And I was with you in weakness and in much fear and trembling; and my speech and my message were not in plausible words of wisdom, but in demonstration of the Spirit and power, that your faith might not rest in the wisdom of men but in the power of God. (1 Corinthians 2:3-5 RSV)
I think that ought to be one of the most encouraging passages to any of us who have tried to be a witness as a Christian, because if we have tried I think we have all had this same experience. Speaking of the things of Christ and the things of God is easy in a church like this where you are gathered with Christian friends, brothers and sisters in the Lord, because nobody objects; everybody agrees; you are not put down in any way. However, when you try to talk about these things with worldlings, people who have come from entirely different backgrounds, people who are committed to the philosophy of taking care of number one first and who are out to seek for fame or fortune or whatever it may be, you find it very difficult. You feel much personal weakness and fear and trembling. Well, that is the way Paul felt, and that ought to be an encouragement to us.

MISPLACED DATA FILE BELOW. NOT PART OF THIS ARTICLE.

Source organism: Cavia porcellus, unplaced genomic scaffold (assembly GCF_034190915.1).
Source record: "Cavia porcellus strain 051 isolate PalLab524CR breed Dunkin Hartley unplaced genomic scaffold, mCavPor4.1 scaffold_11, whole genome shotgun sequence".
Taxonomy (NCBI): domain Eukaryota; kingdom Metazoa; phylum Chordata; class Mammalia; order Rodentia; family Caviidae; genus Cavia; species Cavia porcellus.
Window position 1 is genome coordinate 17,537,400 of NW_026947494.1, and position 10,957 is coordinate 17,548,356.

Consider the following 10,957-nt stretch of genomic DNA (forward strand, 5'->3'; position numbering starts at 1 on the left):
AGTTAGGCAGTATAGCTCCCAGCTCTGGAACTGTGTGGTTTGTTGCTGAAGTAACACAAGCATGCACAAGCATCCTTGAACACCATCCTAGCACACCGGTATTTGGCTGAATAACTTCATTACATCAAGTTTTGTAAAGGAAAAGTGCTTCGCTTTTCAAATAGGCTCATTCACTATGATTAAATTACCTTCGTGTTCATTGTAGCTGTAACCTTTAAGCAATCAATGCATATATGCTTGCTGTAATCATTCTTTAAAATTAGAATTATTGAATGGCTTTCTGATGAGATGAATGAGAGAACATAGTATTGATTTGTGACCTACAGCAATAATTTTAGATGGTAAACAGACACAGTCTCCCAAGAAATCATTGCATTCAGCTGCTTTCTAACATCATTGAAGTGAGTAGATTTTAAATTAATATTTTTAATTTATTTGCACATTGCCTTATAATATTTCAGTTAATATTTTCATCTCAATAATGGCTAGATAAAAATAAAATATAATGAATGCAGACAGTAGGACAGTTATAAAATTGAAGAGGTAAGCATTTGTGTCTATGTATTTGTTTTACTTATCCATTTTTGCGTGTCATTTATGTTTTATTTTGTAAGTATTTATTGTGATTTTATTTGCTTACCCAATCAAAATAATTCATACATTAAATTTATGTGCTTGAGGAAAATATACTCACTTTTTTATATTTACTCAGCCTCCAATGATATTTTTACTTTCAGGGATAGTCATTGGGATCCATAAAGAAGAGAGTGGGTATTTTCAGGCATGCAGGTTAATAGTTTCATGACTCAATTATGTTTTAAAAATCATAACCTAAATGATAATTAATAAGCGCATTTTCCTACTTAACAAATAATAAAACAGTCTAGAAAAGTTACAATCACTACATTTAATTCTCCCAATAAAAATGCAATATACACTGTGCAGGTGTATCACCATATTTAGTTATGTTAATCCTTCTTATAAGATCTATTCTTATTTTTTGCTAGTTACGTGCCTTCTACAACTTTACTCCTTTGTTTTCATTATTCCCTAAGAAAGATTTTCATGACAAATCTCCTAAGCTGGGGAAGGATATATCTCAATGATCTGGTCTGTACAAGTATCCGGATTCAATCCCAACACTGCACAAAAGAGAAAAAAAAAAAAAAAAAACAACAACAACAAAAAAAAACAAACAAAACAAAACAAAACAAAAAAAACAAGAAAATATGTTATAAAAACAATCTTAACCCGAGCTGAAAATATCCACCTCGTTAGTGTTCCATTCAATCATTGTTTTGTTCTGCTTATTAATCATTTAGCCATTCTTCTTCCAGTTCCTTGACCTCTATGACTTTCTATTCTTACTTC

The reason he felt like this, of course, is because what he was saying to them was not in line with what the world wants to hear about itself. It did not massage the ego of man; it did not make him sound like he was incredibly important. Paul deliberately rejected that approach which is wrong because it does not help man. Instead, he began to talk about this judgment of God upon the thinking, the attitudes, and the wisdom of man, and it left him feeling rejected (that is the term we would use), or perhaps a better term is "suffering from culture shock."